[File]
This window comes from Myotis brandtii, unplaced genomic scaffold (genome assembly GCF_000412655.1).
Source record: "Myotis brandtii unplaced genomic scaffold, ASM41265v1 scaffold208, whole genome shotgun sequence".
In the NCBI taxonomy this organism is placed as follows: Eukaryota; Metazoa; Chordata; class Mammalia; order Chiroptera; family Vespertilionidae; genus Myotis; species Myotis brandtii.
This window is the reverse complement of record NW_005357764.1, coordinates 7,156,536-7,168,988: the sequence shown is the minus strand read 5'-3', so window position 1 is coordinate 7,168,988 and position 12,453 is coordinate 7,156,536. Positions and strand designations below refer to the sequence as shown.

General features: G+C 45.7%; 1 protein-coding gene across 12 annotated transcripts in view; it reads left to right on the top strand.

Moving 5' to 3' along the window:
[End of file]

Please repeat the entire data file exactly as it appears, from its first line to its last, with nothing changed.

This window comes from Myotis brandtii, unplaced genomic scaffold (genome assembly GCF_000412655.1).
Source record: "Myotis brandtii unplaced genomic scaffold, ASM41265v1 scaffold208, whole genome shotgun sequence".
In the NCBI taxonomy this organism is placed as follows: Eukaryota; Metazoa; Chordata; class Mammalia; order Chiroptera; family Vespertilionidae; genus Myotis; species Myotis brandtii.
This window is the reverse complement of record NW_005357764.1, coordinates 7,156,536-7,168,988: the sequence shown is the minus strand read 5'-3', so window position 1 is coordinate 7,168,988 and position 12,453 is coordinate 7,156,536. Positions and strand designations below refer to the sequence as shown.

General features: G+C 45.7%; 1 protein-coding gene across 12 annotated transcripts in view; it reads left to right on the top strand.

Moving 5' to 3' along the window: